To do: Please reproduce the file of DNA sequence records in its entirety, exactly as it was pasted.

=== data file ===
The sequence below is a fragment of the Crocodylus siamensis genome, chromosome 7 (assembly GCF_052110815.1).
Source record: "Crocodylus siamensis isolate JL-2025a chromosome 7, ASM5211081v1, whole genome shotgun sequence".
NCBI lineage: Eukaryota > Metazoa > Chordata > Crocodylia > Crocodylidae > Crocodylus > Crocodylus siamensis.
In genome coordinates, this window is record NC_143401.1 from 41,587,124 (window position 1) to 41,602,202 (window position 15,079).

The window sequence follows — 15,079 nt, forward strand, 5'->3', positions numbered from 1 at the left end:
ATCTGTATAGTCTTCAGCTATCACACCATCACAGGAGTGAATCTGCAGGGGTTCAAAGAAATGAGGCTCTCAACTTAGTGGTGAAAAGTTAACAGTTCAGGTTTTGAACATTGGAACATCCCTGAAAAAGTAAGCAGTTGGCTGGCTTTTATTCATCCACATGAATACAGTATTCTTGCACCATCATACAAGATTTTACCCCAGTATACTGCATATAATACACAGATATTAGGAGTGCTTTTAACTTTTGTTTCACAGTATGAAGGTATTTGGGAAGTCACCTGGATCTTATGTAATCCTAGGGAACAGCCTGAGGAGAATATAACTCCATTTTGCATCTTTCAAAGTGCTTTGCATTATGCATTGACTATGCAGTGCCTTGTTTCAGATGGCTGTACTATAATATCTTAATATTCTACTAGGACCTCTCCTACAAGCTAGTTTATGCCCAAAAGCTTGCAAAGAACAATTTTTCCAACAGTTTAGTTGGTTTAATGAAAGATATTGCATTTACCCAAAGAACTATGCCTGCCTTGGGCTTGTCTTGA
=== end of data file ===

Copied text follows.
The sequence below is a fragment of the Crocodylus siamensis genome, chromosome 7 (assembly GCF_052110815.1).
Source record: "Crocodylus siamensis isolate JL-2025a chromosome 7, ASM5211081v1, whole genome shotgun sequence".
NCBI lineage: Eukaryota > Metazoa > Chordata > Crocodylia > Crocodylidae > Crocodylus > Crocodylus siamensis.
In genome coordinates, this window is record NC_143401.1 from 41,587,124 (window position 1) to 41,602,202 (window position 15,079).

The window sequence follows — 15,079 nt, forward strand, 5'->3', positions numbered from 1 at the left end:
ATCTGTATAGTCTTCAGCTATCACACCATCACAGGAGTGAATCTGCAGGGGTTCAAAGAAATGAGGCTCTCAACTTAGTGGTGAAAAGTTAACAGTTCAGGTTTTGAACATTGGAACATCCCTGAAAAAGTAAGCAGTTGGCTGGCTTTTATTCATCCACATGAATACAGTATTCTTGCACCATCATACAAGATTTTACCCCAGTATACTGCATATAATACACAGATATTAGGAGTGCTTTTAACTTTTGTTTCACAGTATGAAGGTATTTGGGAAGTCACCTGGATCTTATGTAATCCTAGGGAACAGCCTGAGGAGAATATAACTCCATTTTGCATCTTTCAAAGTGCTTTGCATTATGCATTGACTATGCAGTGCCTTGTTTCAGATGGCTGTACTATAATATCTTAATATTCTACTAGGACCTCTCCTACAAGCTAGTTTATGCCCAAAAGCTTGCAAAGAACAATTTTTCCAACAGTTTAGTTGGTTTAATGAAAGATATTGCATTTACCCAAAGAACTATGCCTGCCTTGGGCTTGTCTTGA